Selçuk İnan, one of those wonderful playmakers whose talent deserves recognition beyond the Bosphorus, opened the scoring with a right-footed free-kick pitched up and over the wall. A little while later he got himself a second which, as a moment, will become one of those that defines this season in Turkey. Read the rest of this entry »
Update: “Fenerbahce’s Portuguese star Raul Meireles had his 11-match ban for spitting and allegedly making an offensive gesture at a referee reduced to four after a Turkish Football Federation appeal commission ruling.” From the Turkish federation: “As the player carried on talking throughout the entire incident, it would not have been physically possible for him to have spat.”
On Sunday I highlighted Andy Brassell’s piece on the controversy surrounding Raul Meireles’ red card during the Istanbul Derby.
The former Chelsea player accused referee Halis Ozkahya of inventing the accusations — mainly that the midfielder spat on Ozkahya. “It’s unbelievable, a suspension of so many games, and based on the referee’s lies,” Meireles told Lusa, Portugal’s main news agency. “I had access (to the report) and I was reading that he said I spat in his face. It’s a total lie. It also says that I made a gesture to him that meant he was gay.”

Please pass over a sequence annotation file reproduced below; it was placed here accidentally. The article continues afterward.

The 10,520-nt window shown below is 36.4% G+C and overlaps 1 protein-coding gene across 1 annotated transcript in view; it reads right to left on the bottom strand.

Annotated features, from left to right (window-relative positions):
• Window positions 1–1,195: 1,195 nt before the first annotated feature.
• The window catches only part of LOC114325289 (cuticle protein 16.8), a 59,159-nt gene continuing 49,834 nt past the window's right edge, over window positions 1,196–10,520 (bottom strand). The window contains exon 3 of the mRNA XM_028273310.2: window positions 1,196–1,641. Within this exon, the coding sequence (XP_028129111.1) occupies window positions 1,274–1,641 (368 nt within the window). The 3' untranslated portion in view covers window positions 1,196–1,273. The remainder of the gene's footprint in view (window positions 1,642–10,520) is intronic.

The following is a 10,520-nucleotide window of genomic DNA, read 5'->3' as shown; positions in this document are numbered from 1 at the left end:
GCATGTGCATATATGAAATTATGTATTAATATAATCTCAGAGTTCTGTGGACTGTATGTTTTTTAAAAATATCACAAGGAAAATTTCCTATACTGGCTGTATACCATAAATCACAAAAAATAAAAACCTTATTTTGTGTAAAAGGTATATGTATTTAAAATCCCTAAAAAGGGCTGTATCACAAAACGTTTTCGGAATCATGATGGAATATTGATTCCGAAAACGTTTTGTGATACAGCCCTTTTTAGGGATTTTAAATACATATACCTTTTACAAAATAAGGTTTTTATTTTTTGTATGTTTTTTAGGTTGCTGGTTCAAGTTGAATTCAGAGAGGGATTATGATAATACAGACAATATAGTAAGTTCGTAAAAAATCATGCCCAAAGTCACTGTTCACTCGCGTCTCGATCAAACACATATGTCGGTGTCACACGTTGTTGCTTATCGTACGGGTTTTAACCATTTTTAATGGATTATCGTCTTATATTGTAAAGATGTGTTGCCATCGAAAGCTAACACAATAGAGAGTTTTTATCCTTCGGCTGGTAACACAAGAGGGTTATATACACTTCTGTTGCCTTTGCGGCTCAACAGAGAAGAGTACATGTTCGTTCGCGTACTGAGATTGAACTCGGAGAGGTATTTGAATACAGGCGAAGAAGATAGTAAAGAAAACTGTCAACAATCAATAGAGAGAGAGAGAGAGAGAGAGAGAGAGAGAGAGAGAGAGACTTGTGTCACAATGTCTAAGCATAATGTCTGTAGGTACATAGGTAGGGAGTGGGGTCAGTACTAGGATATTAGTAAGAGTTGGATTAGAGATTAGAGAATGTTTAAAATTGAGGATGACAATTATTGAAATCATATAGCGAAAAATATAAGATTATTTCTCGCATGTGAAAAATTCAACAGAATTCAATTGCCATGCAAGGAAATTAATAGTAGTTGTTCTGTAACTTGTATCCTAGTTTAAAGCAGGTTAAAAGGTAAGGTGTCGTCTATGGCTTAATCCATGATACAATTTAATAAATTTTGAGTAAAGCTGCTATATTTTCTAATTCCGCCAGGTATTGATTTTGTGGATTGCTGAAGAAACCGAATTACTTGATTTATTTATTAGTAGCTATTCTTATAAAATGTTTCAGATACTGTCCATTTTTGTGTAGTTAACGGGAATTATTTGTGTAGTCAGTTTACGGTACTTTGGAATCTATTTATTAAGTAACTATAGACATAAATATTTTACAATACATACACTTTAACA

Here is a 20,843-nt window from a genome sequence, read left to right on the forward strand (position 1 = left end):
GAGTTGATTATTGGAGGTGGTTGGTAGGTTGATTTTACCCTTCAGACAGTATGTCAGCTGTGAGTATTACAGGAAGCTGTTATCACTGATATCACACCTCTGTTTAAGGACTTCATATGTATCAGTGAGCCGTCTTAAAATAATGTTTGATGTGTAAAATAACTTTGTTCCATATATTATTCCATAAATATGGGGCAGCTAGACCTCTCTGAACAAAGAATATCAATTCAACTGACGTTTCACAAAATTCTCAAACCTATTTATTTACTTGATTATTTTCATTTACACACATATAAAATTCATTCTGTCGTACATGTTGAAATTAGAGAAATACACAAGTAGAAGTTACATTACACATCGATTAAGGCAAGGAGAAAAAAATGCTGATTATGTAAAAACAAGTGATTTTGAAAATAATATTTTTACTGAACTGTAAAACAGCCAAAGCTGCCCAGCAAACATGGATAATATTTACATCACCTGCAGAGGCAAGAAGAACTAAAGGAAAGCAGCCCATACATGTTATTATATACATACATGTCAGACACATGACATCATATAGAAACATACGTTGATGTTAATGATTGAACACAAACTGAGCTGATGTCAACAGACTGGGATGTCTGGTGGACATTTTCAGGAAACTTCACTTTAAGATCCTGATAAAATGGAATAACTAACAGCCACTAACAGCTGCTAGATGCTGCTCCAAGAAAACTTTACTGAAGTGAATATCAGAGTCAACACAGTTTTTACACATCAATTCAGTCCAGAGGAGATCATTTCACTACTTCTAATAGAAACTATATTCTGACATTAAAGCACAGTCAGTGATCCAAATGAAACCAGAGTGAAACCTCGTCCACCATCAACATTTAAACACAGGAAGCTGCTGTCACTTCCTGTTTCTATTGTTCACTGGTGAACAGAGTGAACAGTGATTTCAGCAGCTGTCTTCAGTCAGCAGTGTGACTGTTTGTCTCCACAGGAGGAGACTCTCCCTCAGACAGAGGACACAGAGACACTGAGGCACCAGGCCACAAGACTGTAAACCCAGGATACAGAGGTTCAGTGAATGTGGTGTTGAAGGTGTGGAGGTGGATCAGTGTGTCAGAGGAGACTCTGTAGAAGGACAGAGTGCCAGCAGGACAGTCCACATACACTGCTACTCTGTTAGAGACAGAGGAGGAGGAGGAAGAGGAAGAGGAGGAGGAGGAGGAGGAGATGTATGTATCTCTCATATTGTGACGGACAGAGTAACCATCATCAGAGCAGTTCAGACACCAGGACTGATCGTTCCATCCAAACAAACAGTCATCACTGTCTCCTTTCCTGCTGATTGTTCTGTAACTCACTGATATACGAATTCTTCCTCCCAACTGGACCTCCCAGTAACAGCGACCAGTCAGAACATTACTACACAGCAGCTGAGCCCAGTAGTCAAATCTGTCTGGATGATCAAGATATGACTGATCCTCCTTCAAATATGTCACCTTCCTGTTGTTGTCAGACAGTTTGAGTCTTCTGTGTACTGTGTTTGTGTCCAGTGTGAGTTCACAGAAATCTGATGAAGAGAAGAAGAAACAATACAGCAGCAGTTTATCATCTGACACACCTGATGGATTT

The video above documents the incident. Meireles was lucky to escape with just an 11 game ban.
Let’s be honest here. The control of one’s emotions isn’t a character trait often associated with Felipe Melo. Try as he may he just can’t keep whatever it is inside within. Suppressing an urge is not his forte.
And so, around half an hour after Sunday night’s Kıtalar Arası or Intercontinental derby with Fenerbahçe, the Galatasaray midfielder, probably sat in the dressing room at the Türk Telekom Arena, reaches for his phone and composes a tweet for his 700,000 or so followers.